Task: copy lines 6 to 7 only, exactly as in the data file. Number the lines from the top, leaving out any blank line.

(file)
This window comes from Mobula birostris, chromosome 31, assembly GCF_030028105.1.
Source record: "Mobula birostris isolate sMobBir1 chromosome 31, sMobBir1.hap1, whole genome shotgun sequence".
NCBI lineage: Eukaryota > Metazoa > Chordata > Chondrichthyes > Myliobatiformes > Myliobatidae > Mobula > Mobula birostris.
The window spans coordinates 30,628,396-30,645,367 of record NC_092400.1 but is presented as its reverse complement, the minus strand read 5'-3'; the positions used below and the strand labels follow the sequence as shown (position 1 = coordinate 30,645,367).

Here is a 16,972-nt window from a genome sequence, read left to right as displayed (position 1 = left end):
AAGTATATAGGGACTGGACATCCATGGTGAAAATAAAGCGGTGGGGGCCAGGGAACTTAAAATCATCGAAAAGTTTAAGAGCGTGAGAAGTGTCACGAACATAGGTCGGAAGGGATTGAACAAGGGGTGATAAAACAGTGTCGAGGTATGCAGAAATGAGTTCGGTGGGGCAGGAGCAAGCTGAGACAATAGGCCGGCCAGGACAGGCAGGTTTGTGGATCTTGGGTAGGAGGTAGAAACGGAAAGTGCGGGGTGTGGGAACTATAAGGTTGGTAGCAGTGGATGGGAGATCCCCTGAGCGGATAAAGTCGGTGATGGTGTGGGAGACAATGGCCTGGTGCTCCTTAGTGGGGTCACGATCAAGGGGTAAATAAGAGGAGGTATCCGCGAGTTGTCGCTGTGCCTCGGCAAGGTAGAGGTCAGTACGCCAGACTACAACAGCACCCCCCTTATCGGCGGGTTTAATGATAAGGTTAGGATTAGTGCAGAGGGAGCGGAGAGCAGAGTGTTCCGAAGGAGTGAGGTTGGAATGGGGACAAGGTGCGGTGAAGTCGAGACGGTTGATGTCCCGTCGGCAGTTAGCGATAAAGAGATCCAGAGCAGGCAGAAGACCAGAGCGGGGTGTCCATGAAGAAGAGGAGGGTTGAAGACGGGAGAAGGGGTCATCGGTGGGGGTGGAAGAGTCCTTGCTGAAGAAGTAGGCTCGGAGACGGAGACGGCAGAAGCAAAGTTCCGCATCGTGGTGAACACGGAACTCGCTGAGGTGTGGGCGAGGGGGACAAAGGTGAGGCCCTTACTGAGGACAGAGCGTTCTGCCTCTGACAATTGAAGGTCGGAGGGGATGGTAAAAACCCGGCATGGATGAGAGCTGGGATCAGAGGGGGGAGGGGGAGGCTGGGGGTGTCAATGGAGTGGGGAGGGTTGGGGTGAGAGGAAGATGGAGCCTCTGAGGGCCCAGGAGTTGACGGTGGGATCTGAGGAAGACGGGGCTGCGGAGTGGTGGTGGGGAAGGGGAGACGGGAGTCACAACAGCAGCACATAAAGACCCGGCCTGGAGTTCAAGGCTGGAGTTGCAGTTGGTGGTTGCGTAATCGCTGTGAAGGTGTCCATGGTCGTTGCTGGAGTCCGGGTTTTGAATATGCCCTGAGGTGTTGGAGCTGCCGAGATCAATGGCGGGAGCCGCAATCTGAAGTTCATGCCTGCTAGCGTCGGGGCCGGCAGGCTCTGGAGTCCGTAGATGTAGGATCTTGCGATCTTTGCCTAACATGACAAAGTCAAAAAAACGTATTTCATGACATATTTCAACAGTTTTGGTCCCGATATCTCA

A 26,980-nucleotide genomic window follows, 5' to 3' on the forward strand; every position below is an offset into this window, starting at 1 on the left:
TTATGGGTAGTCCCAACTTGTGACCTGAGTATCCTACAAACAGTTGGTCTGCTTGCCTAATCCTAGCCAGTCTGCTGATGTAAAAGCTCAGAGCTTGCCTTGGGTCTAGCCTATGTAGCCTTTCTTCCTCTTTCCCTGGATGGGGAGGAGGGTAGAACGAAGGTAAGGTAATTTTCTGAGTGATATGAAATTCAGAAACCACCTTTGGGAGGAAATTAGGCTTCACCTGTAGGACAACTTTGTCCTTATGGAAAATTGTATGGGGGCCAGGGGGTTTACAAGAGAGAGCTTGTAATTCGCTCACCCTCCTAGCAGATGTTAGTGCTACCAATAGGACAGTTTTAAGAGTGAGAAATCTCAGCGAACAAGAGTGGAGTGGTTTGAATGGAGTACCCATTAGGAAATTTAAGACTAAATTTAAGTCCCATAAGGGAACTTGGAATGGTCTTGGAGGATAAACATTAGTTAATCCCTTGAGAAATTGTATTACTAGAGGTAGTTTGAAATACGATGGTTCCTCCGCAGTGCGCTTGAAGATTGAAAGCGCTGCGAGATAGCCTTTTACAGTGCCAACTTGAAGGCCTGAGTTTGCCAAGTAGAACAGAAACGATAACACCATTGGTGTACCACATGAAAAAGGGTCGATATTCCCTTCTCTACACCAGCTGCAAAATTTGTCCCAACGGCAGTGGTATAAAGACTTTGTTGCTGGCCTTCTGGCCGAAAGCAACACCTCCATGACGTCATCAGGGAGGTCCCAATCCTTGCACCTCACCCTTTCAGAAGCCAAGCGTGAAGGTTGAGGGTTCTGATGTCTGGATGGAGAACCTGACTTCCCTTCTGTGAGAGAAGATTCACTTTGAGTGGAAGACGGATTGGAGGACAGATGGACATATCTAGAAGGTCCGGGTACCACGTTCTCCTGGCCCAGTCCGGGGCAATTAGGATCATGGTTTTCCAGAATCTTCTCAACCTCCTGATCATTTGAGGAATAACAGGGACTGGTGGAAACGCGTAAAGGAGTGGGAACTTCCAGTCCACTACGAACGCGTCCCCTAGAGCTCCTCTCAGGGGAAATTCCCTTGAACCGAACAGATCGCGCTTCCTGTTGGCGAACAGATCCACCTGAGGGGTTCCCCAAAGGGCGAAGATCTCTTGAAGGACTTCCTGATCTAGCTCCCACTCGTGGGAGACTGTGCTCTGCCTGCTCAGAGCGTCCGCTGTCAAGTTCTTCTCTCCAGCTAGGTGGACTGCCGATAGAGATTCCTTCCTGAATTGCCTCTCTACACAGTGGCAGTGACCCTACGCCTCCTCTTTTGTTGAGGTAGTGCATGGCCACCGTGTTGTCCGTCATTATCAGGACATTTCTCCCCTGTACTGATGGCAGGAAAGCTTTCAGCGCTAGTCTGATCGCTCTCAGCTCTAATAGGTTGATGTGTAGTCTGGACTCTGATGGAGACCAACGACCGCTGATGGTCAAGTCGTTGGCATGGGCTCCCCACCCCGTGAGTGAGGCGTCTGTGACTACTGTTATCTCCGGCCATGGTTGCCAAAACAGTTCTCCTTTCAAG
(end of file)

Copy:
AAGTATATAGGGACTGGACATCCATGGTGAAAATAAAGCGGTGGGGGCCAGGGAACTTAAAATCATCGAAAAGTTTAAGAGCGTGAGAAGTGTCACGAACATAGGTCGGAAGGGATTGAACAAGGGGTGATAAAACAGTGTCGAGGTATGCAGAAATGAGTTCGGTGGGGCAGGAGCAAGCTGAGACAATAGGCCGGCCAGGACAGGCAGGTTTGTGGATCTTGGGTAGGAGGTAGAAACGGAAAGTGCGGGGTGTGGGAACTATAAGGTTGGTAGCAGTGGATGGGAGATCCCCTGAGCGGATAAAGTCGGTGATGGTGTGGGAGACAATGGCCTGGTGCTCCTTAGTGGGGTCACGATCAAGGGGTAAATAAGAGGAGGTATCCGCGAGTTGTCGCTGTGCCTCGGCAAGGTAGAGGTCAGTACGCCAGACTACAACAGCACCCCCCTTATCGGCGGGTTTAATGATAAGGTTAGGATTAGTGCAGAGGGAGCGGAGAGCAGAGTGTTCCGAAGGAGTGAGGTTGGAATGGGGACAAGGTGCGGTGAAGTCGAGACGGTTGATGTCCCGTCGGCAGTTAGCGATAAAGAGATCCAGAGCAGGCAGAAGACCAGAGCGGGGTGTCCATGAAGAAGAGGAGGGTTGAAGACGGGAGAAGGGGTCATCGGTGGGGGTGGAAGAGTCCTTGCTGAAGAAGTAGGCTCGGAGACGGAGACGGCAGAAGCAAAGTTCCGCATCGTGGTGAACACGGAACTCGCTGAGGTGTGGGCGAGGGGGACAAAGGTGAGGCCCTTACTGAGGACAGAGCGTTCTGCCTCTGACAATTGAAGGTCGGAGGGGATGGTAAAAACCCGGCATGGATGAGAGCTGGGATCAGAGGGGGGAGGGGGAGGCTGGGGGTGTCAATGGAGTGGGGAGGGTTGGGGTGAGAGGAAGATGGAGCCTCTGAGGGCCCAGGAGTTGACGGTGGGATCTGAGGAAGACGGGGCTGCGGAGTGGTGGTGGGGAAGGGGAGACGGGAGTCACAACAGCAGCACATAAAGACCCGGCCTGGAGTTCAAGGCTGGAGTTGCAGTTGGTGGTTGCGTAATCGCTGTGAAGGTGTCCATGGTCGTTGCTGGAGTCCGGGTTTTGAATATGCCCTGAGGTGTTGGAGCTGCCGAGATCAATGGCGGGAGCCGCAATCTGAAGTTCATGCCTGCTAGCGTCGGGGCCGGCAGGCTCTGGAGTCCGTAGATGTAGGATCTTGCGATCTTTGCCTAACATGACAAAGTCAAAAAAACGTATTTCATGACATATTTCAACAGTTTTGGTCCCGATATCTCA

A 26,980-nucleotide genomic window follows, 5' to 3' on the forward strand; every position below is an offset into this window, starting at 1 on the left: